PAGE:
The Many Meanings of Sukkot
Ami Farkas | October 11, 2017
Sukkot, or the Feast of Booths, is the culmination of two very important cycles in the Jewish calendar year. The High Holy Days – a time of repentance, introspection, and purification – is complete only when the Jewish people, after having been forgiven for their sins, enter the great marriage canopy, so to speak, which the sukkah metaphorically symbolizes.
Of the three major festivals in Judaism – Passover, Shavuot (Pentecost), and Sukkot – Sukkot completes the cycle which begins with the Exodus from Egypt, after which the Jews receive the Torah on Pentecost, and only after having been freed and given God’s law are we invited into the sukkah where His divine presence dwells and is experienced.
Besides completing these amazing spiritual cycles each year, Sukkot also marks the beginning of the rainy season, an extremely important and short season in the Middle East. Here in Israel you can count on it not to rain from Passover to Sukkot. Our dry season is extremely dry, and nearly six months will pass with nothing but dew to wet the earth.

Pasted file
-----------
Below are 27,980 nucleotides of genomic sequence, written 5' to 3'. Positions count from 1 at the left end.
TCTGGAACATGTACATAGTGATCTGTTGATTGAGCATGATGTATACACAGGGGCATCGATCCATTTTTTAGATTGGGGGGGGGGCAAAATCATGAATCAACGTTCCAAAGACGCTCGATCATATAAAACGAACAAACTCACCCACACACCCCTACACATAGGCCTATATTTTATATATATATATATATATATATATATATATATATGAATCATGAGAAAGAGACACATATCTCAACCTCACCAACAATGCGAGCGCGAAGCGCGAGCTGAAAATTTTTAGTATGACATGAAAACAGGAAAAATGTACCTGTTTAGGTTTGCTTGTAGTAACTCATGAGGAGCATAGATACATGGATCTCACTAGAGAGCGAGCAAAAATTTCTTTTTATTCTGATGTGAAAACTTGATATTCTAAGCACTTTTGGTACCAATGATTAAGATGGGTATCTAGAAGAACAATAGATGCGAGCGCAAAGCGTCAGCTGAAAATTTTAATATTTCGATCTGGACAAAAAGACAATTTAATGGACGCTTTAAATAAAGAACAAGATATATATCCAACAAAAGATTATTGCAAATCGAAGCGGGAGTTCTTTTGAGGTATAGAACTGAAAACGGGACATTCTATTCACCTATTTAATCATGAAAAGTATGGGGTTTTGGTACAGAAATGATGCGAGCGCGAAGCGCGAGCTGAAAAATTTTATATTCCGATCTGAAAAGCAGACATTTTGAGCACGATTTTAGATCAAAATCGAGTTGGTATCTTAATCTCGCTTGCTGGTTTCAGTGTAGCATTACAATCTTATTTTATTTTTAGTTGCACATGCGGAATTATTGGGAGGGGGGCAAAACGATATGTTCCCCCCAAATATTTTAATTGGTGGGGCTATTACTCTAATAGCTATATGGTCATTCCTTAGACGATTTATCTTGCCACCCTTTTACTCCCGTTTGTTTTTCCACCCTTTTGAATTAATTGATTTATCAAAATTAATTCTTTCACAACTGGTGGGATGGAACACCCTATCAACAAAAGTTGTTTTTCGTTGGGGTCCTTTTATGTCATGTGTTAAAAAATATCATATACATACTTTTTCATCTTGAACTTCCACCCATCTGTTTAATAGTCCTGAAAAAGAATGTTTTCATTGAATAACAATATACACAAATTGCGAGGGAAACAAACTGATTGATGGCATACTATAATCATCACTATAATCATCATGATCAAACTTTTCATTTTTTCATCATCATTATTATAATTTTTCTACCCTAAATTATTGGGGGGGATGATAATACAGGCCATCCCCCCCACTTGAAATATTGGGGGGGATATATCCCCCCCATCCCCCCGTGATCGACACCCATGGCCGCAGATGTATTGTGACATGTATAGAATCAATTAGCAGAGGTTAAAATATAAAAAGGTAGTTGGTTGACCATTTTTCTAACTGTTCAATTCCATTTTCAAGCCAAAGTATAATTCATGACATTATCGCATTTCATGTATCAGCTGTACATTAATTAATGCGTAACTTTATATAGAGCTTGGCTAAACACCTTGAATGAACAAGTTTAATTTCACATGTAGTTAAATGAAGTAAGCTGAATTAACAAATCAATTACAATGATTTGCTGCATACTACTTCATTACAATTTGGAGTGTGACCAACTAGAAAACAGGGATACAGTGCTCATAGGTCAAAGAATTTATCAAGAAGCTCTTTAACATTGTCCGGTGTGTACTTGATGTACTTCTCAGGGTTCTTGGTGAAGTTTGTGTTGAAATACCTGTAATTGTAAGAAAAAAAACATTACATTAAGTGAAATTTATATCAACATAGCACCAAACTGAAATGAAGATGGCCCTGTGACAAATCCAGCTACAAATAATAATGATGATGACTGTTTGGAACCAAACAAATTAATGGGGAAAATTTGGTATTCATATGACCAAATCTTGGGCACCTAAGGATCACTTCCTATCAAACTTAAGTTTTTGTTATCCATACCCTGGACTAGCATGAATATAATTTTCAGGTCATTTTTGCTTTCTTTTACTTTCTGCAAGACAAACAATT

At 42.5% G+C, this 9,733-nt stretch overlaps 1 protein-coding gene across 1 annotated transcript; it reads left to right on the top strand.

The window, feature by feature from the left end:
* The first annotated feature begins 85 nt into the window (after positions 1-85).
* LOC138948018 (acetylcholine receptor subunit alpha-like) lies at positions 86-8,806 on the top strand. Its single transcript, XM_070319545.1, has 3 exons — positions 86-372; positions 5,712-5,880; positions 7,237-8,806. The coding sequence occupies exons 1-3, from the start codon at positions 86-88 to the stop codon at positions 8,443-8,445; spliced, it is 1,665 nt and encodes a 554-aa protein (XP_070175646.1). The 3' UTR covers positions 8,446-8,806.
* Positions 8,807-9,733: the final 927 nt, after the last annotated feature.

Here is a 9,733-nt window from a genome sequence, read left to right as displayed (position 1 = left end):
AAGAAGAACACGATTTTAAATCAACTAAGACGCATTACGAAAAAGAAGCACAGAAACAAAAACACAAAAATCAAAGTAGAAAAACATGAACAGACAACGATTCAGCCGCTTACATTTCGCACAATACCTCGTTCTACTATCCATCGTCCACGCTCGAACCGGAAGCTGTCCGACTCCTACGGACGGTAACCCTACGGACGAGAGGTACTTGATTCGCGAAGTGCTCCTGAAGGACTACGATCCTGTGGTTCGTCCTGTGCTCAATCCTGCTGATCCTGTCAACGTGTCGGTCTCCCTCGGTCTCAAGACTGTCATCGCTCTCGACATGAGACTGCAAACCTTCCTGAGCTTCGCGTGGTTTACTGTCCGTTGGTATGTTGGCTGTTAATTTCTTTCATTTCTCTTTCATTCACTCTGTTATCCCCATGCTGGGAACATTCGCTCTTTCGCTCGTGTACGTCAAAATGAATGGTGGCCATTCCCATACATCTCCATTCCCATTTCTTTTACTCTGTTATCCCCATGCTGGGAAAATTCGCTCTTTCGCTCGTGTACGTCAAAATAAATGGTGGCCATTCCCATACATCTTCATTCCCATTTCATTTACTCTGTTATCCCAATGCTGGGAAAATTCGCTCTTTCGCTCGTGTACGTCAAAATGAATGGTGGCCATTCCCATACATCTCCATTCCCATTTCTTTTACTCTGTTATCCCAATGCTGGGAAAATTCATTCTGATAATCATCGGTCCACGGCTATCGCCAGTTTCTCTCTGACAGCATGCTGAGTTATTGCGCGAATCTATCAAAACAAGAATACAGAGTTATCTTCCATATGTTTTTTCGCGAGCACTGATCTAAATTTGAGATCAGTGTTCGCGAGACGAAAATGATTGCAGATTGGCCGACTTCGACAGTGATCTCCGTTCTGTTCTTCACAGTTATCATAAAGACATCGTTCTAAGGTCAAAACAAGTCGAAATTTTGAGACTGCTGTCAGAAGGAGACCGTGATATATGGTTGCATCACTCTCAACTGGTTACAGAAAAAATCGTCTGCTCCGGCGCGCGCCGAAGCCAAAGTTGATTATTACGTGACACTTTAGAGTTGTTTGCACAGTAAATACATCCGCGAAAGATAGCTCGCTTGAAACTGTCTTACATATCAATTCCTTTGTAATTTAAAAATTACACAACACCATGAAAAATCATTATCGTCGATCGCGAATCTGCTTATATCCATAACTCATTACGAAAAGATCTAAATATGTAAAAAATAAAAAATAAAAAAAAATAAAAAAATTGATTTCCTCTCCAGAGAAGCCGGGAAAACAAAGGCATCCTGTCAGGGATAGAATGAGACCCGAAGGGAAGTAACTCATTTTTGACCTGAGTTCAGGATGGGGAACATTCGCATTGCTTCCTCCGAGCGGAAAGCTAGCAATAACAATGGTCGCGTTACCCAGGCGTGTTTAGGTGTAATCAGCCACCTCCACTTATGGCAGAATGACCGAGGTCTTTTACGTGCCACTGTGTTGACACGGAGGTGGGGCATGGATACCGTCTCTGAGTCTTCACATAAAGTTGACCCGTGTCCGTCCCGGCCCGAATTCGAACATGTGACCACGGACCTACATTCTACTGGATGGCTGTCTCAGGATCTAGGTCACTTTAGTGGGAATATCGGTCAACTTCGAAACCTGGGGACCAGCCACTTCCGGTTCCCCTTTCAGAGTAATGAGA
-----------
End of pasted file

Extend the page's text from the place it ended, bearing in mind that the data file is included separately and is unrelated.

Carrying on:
Rainfall in modern Israel has always been a matter of life and death. Israelis are taught from childhood to conserve water, Middle Eastern wars can ignite over water disputes, and in ancient times, it was even a graver issue. Therefore, the theme of water is very present throughout the Sukkot holiday.
The Four Species we are commanded to wave on Sukkot are in many ways a biblically ordained rain dance. Throughout Sukkot, each morning we carry our Four Species to synagogue – a citron fruit, a palm frond, a myrtle bough, and a willow branch – each of which come from the ground and need water to grow. We carry them in our hands, crying out for salvation as we circle the bimah – the table in the center of the synagogue on which the Torah is read – and ask God for rain and sustenance for the coming year.
There are so many layers of meaning of Sukkot, and each year we are blessed to learn a little bit more, to go a little bit deeper into the holiday with our families and loved ones.
As for me, the most memorable moment of Sukkot happens on the first night after the festive meal. As soon as dessert has been served and devoured, the table cleared, and the post-meal blessings have been offered, we convert our sukkah into a massive slumber party. Within minutes, the entire floor of our sukkah is covered with mattresses, blankets, and pillows. My kids are in pajamas and we sleep beneath the starlit sky in the tranquility of our temporary sukkah. May God bless us all for a happy, healthy, and sweet year!